Hultman, Lars
    Linköping University, Department of Physics, Chemistry and Biology, Thin Film Physics. Linköping University, Faculty of Science & Engineering.
    Barsoum, Michel
    Linköping University, Department of Physics, Chemistry and Biology, Thin Film Physics. Linköping University, Faculty of Science & Engineering. Drexel University, PA 19104 USA.
    Persson, Per O A
    Linköping University, Department of Physics, Chemistry and Biology, Thin Film Physics. Linköping University, Faculty of Science & Engineering.
    Rosén, Johanna
    Linköping University, Department of Physics, Chemistry and Biology, Thin Film Physics. Linköping University, Faculty of Science & Engineering.
    Two-dimensional Mo1.33C MXene with divacancy ordering prepared from parent 3D laminate with in-plane chemical ordering2017In: Nature Communications, ISSN 2041-1723, E-ISSN 2041-1723, Vol. 8, article id 14949Article in journal (Refereed)
    Abstract [en]

    The exploration of two-dimensional solids is an active area of materials discovery. Research in this area has given us structures spanning graphene to dichalcogenides, and more recently 2D transition metal carbides (MXenes). One of the challenges now is to master ordering within the atomic sheets. Herein, we present a top-down, high-yield, facile route for the controlled introduction of ordered divacancies in MXenes. By designing a parent 3D atomic laminate, (Mo2/3Sc1/3)(2)AlC, with in-plane chemical ordering, and by selectively etching the Al and Sc atoms, we show evidence for 2D Mo1.33C sheets with ordered metal divacancies and high electrical conductivities. At similar to 1,100 F cm(-3), this 2D material exhibits a 65% higher volumetric capacitance than its counterpart, Mo2C, with no vacancies, and one of the highest volumetric capacitance values ever reported, to the best of our knowledge. This structural design on the atomic scale may alter and expand the concept of property-tailoring of 2D materials.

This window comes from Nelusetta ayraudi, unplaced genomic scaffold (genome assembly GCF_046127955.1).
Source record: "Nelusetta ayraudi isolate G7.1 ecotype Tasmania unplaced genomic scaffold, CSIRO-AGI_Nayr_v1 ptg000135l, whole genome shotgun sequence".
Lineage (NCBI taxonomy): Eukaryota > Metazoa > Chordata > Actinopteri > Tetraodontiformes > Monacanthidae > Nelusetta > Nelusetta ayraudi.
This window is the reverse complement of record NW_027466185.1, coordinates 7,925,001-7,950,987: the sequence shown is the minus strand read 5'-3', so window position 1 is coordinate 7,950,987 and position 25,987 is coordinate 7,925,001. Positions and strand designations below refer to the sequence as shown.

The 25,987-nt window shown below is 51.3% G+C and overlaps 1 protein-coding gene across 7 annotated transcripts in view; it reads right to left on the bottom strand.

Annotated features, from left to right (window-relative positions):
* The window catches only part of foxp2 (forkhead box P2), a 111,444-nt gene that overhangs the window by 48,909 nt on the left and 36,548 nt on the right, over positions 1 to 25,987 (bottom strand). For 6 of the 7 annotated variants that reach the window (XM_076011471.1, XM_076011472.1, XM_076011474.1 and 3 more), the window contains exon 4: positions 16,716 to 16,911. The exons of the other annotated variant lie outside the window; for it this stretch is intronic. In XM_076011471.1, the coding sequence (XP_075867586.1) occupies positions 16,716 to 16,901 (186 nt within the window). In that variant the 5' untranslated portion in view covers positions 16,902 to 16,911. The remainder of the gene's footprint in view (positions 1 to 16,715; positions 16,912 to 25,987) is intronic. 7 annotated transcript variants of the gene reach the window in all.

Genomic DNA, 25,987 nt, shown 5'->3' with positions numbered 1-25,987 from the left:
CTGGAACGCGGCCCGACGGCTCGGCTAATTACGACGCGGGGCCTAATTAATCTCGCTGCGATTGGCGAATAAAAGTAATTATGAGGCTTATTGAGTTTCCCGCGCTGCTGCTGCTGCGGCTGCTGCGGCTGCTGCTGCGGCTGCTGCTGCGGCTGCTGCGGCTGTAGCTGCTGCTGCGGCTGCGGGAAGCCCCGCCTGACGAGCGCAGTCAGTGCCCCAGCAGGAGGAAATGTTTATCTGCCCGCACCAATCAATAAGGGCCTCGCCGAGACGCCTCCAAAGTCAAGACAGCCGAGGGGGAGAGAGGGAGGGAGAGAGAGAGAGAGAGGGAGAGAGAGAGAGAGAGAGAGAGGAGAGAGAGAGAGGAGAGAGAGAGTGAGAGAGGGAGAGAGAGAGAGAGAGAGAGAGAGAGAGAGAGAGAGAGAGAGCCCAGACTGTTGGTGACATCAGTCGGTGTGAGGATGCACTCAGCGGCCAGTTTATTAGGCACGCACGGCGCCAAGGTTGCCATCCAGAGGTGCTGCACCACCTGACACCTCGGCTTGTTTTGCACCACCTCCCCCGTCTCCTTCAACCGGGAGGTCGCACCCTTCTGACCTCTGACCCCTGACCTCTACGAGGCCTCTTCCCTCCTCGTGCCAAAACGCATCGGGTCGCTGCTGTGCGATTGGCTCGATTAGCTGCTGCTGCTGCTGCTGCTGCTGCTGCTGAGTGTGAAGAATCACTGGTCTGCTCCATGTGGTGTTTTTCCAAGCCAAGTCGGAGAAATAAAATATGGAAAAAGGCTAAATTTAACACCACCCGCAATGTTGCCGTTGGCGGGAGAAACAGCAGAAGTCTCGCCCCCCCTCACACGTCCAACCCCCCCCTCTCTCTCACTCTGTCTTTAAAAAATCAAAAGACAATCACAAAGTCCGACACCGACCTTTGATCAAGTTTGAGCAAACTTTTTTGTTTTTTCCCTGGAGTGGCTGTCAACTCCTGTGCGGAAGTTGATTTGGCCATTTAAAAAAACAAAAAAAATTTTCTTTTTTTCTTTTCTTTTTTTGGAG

• 40.
    Tao, Quanzheng
    et al.
    Linköping University, Department of Physics, Chemistry and Biology, Thin Film Physics. Linköping University, Faculty of Science & Engineering.
    Lu, Jun
    Linköping University, Department of Physics, Chemistry and Biology, Thin Film Physics. Linköping University, Faculty of Science & Engineering.
    Dahlqvist, Martin
    Linköping University, Department of Physics, Chemistry and Biology, Thin Film Physics. Linköping University, Faculty of Science & Engineering.